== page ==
Impact on People and UK
People living in Earthcott Green fear three wind turbines will blow away any remaining tranquillity in the area.
The turbines have been proposed on farmland off Old Gloucester Road by Stroud-based power company Ecotricity.
It maintains the 210ft high turbines - fitted with blades almost 40ft long - will not have a significant impact on the area and will generate enough power to supply 3,000 homes.
But unhappy residents who live near the proposed site claim the company has picked the wrong area.
People across Mid Wales are fighting against plans for massive wind farms which would see 300ft masts towering into the air, countryside bosses have warned.
Families fighting plans to erect four giant wind turbines in their rural Northumberland community have taken their protest campaign into the skies.
They are flying a large orange blimp at a height of 101 metres above the proposed site of the wind farm near Morpeth in a bid to show local people and council planners the likely impact of the installation on the landscape and homes.
The pylons would form part of the upgrading of the power link between north and south Scotland. Extra electricity from new wind farms being built in the Highlands must be transmitted to power users in cities in the south. Scottish and Southern Energy says the £320m upgrade - on the line between Beauly, near Inverness, and Denny, near Stirling - would consist of 600 pylons, 40 to 64 metres high, with a section going through Cairngorms National Park.
The idea has horrified landowners, wildlife groups and walkers: 18,000 people have formally objected to the Beauly-Denny plan. ...should Britain's commitment to renewable energy take precedence over its need to preserve its wild places?
Plans for wind turbines in Pride Park are to be downgraded because the electricity generators would interfere with phone and radio communication.
A year ago, Derby City Council announced a proposal to install up to 10 of the turbines at the business park.
The council had planned to offer the power as a green alternative to the various businesses on Pride Park.
But now it says this will not currently be possible because the blades of the 400ft-high wind turbines would disrupt Pride Park's telecommunication network by interfering with the transmission of radio and microwaves.
Although turbine blades are not of metallic construction, they can reflect and diffract radio waves.
Walkers fear too many wind farms will be built in exceptionally beautiful areas of countryside, in particular parts of Yorkshire, the Ramblers Association has said.
It said ramblers will see a trebling in the number of large-scale wind farms in the countryside in the next three years.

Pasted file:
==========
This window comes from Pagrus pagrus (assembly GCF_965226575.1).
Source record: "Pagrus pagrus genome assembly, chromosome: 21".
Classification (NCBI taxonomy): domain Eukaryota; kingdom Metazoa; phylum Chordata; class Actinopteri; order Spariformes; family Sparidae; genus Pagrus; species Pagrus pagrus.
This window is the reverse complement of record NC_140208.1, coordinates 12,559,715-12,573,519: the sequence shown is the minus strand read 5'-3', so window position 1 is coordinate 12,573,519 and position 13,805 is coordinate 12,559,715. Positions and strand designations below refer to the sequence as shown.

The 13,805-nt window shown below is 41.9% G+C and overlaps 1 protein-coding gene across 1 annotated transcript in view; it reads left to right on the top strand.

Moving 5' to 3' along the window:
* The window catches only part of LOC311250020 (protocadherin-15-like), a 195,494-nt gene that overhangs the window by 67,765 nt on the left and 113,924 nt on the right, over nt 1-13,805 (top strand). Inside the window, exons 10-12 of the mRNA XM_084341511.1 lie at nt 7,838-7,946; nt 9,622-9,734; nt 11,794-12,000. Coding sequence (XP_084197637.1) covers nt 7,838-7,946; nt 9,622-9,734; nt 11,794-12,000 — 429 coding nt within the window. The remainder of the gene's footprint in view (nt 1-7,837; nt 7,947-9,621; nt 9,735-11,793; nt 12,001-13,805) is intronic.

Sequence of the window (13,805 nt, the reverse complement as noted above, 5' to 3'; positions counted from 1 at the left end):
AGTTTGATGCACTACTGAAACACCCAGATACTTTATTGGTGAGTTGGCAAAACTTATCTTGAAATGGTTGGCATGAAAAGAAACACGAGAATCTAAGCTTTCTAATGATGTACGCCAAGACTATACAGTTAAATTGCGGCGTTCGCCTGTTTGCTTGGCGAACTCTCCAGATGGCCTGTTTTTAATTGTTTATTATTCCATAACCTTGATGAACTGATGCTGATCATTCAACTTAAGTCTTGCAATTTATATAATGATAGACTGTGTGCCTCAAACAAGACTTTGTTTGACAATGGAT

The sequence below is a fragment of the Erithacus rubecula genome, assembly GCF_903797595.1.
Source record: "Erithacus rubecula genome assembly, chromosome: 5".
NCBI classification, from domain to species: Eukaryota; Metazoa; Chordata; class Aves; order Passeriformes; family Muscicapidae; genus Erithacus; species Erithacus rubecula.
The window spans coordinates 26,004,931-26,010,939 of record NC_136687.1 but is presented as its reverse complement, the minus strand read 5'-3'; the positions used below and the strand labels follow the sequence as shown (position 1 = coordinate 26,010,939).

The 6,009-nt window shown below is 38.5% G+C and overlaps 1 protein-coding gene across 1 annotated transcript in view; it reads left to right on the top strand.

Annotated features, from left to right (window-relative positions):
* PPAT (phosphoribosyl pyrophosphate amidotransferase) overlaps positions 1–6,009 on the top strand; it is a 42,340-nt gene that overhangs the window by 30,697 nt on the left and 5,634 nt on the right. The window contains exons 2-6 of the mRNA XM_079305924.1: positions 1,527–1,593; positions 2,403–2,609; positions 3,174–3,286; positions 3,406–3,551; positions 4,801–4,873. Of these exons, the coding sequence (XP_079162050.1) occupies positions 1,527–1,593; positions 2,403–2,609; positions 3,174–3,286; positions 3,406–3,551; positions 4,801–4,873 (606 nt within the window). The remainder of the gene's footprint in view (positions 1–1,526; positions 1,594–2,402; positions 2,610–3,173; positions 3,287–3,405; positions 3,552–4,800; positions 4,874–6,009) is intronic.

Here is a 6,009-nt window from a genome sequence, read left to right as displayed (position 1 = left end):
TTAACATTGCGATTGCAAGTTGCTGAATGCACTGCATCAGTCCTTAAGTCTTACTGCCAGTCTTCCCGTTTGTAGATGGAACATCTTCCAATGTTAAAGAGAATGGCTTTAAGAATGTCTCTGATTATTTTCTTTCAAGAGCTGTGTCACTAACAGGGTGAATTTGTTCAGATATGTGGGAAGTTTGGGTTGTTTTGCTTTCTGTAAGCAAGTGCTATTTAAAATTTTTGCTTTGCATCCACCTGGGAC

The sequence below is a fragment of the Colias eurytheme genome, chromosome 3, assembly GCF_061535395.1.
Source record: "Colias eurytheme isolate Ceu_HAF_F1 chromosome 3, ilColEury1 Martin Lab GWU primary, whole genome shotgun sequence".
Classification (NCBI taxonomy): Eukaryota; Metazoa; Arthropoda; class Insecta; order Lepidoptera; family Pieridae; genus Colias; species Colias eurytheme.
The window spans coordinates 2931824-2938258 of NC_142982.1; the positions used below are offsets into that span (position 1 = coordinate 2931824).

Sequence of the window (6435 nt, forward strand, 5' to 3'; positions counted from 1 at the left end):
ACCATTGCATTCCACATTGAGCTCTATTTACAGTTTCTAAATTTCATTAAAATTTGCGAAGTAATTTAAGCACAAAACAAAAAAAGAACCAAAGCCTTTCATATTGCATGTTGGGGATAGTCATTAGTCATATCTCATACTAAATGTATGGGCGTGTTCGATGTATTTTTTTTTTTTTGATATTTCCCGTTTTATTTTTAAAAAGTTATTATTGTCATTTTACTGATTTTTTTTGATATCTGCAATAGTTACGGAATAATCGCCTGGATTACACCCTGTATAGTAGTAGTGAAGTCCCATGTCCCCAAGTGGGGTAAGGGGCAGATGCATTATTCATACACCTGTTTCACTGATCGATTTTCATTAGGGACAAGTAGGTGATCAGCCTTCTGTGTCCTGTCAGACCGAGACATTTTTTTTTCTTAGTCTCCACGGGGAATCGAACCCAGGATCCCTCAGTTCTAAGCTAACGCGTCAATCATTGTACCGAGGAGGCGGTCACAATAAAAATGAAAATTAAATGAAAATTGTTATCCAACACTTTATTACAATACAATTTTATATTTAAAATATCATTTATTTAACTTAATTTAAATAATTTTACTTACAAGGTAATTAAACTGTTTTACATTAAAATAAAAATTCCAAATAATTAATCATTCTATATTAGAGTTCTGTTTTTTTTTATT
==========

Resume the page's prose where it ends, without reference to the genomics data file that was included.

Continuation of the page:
In a response to the Department for Business's draft Renewable Energy Strategy, the association complained onshore wind farms would be erected at the expense of developing other renewables.
Campaigners have called for the Government to safeguard North East beauty spots as The Journal reveals hundreds of wind turbines could blight the region. Our wind map reveals nearly 250 turbines could pepper the North East landscape in the next year if planning chiefs give them the go-ahead.
Information provided by the region's councils indicates an influx of turbines could begin to dominate the landscape within a few years.
Firms and households are facing significantly higher electricity bills over the next five to 10 years as consumers shoulder the cost of renewable energy targets.
Analysts estimate that households are already paying up to £10 extra a year through their utility bills to subsidise alternative forms of energy.
At an energy conference in Edinburgh last week policymakers admitted that the financial burden on households and businesses will only increase as governments push to achieve ambitious renewables targets.
Guy Glencross hates the sight and sound of his new ‘neighbour' - a 20-metre wind turbine, 90 metres from the front door of his rural Co Tyrone home.
Night and day, he claims, the two-blade "monstrosity" assails his ears and eyes - and those of his partner Julie - so much so that they moved from their former front bedroom to the smaller one at the back when the turbine was erected in September.
Also filed under [
Controversial plans for a wind farm on top of a scenic wilderness has come under fresh attacks from worried residents.
Energy firm nPower wants to put up 19 turbines - some as high as 400ft - on Mynydd-y-Gwair.
Campaign group Save Our Common Mountain Environment, who have been fighting the scheme since 2004, recently won the backing of TV botanist David Bellamy.